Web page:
FOMO was found to predict PSMU (Hypothesis 2), a result that aligns with the findings from other recent studies which showed that greater FOMO is associated with more problematic internet and smartphone use [40,64,65]. Moreover, FOMO was also associated with phubbing behavior (Hypothesis 3a), consistently with previous research that showed a similar pattern of associations [44]. Interestingly, our results showed that the relationship between FOMO and phubbing behavior was mediated by PMSU (cf. Hypothesis 3b), accordingly to the proposed conceptual model by Chotpitayasunondh & Douglas [44], which found that FOMO was a positive predictor of smartphone addiction, and that smartphone addiction predicted smartphone behavior. Thus, adolescents who are high in their fear of missing out are more likely to overuse the social media and smartphones, which in turns leads them to phub their offline interaction partners [66]. Scholars in the field of problematic media use research advocate to invest greater effort into the study of the pathways that lead to problem behavior [6]. Our study findings represent such an effort, as they reveal that FOMO is an intra-personal characteristic that leads to phubbing behavior by inducing excessive, uncontrolled social media use.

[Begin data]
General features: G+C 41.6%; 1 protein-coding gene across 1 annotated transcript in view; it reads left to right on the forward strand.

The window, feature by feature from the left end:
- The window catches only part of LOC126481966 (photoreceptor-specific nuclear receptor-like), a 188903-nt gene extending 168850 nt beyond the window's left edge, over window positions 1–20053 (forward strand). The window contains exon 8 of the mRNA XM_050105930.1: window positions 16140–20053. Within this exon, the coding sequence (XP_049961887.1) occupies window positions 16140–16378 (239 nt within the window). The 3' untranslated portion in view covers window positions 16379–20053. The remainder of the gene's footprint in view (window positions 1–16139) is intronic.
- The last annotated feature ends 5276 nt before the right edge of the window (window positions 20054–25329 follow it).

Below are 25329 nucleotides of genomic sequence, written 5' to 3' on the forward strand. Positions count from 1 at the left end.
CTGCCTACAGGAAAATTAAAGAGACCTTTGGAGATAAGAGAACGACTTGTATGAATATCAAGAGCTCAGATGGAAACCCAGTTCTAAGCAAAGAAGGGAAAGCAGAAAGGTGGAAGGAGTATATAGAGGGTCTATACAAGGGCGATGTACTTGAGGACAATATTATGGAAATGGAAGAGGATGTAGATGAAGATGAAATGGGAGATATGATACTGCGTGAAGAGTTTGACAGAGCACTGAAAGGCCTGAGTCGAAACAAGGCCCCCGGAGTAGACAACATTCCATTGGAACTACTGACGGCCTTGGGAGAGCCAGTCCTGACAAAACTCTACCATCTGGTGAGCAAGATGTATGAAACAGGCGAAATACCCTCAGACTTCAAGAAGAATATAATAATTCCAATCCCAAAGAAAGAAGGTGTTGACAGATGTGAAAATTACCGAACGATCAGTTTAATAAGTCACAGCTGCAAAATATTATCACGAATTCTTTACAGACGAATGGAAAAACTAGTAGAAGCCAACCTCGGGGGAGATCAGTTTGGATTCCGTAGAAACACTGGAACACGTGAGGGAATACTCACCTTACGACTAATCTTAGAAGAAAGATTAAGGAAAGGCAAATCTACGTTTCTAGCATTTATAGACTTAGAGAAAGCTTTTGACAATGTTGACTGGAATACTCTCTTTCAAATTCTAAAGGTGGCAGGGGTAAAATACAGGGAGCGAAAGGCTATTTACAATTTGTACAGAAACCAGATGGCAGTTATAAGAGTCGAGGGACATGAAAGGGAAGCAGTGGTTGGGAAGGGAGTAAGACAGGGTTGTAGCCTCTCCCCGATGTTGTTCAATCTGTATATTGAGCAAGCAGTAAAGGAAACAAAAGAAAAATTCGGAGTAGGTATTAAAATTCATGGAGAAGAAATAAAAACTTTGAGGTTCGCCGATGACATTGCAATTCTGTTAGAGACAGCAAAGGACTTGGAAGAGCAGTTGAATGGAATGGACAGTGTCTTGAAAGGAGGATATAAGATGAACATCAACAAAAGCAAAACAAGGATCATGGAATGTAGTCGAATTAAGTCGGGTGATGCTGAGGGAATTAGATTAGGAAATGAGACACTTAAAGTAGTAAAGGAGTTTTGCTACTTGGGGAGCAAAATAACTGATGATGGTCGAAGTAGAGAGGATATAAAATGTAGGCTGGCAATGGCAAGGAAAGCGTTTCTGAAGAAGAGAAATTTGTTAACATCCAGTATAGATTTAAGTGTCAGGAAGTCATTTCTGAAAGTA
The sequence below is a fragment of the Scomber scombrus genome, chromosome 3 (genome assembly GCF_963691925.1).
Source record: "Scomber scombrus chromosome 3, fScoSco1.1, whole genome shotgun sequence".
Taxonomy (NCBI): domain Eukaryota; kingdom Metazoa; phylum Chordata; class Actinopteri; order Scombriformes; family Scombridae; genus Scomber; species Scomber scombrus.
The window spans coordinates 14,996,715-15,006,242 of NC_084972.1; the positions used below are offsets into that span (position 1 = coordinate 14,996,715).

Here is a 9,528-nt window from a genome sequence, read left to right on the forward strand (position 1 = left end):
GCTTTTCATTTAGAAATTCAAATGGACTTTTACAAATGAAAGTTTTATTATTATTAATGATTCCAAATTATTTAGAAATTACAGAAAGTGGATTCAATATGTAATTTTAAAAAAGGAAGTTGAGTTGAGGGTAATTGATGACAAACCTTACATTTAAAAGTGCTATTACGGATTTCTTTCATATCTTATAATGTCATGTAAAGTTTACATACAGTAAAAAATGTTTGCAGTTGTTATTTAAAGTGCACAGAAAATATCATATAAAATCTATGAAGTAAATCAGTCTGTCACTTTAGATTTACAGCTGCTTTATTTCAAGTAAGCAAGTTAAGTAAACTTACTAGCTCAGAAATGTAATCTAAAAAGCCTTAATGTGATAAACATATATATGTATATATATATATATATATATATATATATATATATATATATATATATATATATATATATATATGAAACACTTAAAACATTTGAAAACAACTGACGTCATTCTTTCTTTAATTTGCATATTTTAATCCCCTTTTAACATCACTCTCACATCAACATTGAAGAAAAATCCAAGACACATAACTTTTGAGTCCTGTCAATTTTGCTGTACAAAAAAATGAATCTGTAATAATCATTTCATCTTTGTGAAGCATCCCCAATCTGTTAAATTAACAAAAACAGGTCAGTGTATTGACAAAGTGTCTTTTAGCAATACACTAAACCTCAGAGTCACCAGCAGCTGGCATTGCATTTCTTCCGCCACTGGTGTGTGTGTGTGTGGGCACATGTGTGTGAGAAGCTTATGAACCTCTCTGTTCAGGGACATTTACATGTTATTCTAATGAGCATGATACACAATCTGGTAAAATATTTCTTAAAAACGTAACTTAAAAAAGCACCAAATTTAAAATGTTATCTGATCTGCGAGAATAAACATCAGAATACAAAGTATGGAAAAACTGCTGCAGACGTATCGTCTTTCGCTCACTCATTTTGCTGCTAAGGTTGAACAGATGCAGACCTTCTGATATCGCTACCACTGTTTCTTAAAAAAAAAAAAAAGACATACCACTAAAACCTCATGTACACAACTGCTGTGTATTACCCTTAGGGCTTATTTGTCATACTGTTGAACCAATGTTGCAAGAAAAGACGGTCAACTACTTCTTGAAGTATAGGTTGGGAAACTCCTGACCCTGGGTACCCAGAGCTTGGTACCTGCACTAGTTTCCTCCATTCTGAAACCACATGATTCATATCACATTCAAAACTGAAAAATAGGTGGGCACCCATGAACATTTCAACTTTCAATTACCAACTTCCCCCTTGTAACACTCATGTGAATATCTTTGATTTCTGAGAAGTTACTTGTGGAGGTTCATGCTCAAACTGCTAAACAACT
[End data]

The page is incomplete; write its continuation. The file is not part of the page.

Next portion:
The findings reported in this study are generalizable as they stem from a large-scale survey study that was administered to representative sample of Flemish teenagers. There are a number of limitations to the current study, however. We used a shortened, four item version of the FOMO-scale developed by Przybylski et al. [8] to assess teenagers’ FOMO. The internal consistency of the scale was unsatisfactory, which increases the risk of underestimating the real relationship (see Schmitt [51]). The low internal consistency for our scale illustrates the importance for research in this field to use complete and validated scales—for the reason of making reliable claims about one’s study, and for enabling valid comparisons between studies.